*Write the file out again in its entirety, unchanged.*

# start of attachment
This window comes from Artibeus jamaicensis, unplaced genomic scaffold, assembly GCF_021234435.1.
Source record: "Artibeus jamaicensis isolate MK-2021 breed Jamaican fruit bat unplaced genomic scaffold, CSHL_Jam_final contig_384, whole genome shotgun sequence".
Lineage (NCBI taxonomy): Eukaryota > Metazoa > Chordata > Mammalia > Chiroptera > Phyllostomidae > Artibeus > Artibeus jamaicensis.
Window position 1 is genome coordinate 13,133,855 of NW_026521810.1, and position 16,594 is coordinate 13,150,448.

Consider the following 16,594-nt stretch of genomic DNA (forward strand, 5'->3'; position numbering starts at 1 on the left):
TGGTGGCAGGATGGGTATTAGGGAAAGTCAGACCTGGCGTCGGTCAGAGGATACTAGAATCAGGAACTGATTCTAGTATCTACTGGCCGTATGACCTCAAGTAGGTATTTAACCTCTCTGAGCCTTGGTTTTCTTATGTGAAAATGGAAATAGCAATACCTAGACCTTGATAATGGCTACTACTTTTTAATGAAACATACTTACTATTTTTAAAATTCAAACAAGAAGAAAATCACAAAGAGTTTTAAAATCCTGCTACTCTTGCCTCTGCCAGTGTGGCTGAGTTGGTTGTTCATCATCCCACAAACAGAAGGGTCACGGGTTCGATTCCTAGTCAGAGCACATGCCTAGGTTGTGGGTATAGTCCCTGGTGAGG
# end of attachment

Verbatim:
This window comes from Artibeus jamaicensis, unplaced genomic scaffold, assembly GCF_021234435.1.
Source record: "Artibeus jamaicensis isolate MK-2021 breed Jamaican fruit bat unplaced genomic scaffold, CSHL_Jam_final contig_384, whole genome shotgun sequence".
Lineage (NCBI taxonomy): Eukaryota > Metazoa > Chordata > Mammalia > Chiroptera > Phyllostomidae > Artibeus > Artibeus jamaicensis.
Window position 1 is genome coordinate 13,133,855 of NW_026521810.1, and position 16,594 is coordinate 13,150,448.

Consider the following 16,594-nt stretch of genomic DNA (forward strand, 5'->3'; position numbering starts at 1 on the left):
TGGTGGCAGGATGGGTATTAGGGAAAGTCAGACCTGGCGTCGGTCAGAGGATACTAGAATCAGGAACTGATTCTAGTATCTACTGGCCGTATGACCTCAAGTAGGTATTTAACCTCTCTGAGCCTTGGTTTTCTTATGTGAAAATGGAAATAGCAATACCTAGACCTTGATAATGGCTACTACTTTTTAATGAAACATACTTACTATTTTTAAAATTCAAACAAGAAGAAAATCACAAAGAGTTTTAAAATCCTGCTACTCTTGCCTCTGCCAGTGTGGCTGAGTTGGTTGTTCATCATCCCACAAACAGAAGGGTCACGGGTTCGATTCCTAGTCAGAGCACATGCCTAGGTTGTGGGTATAGTCCCTGGTGAGG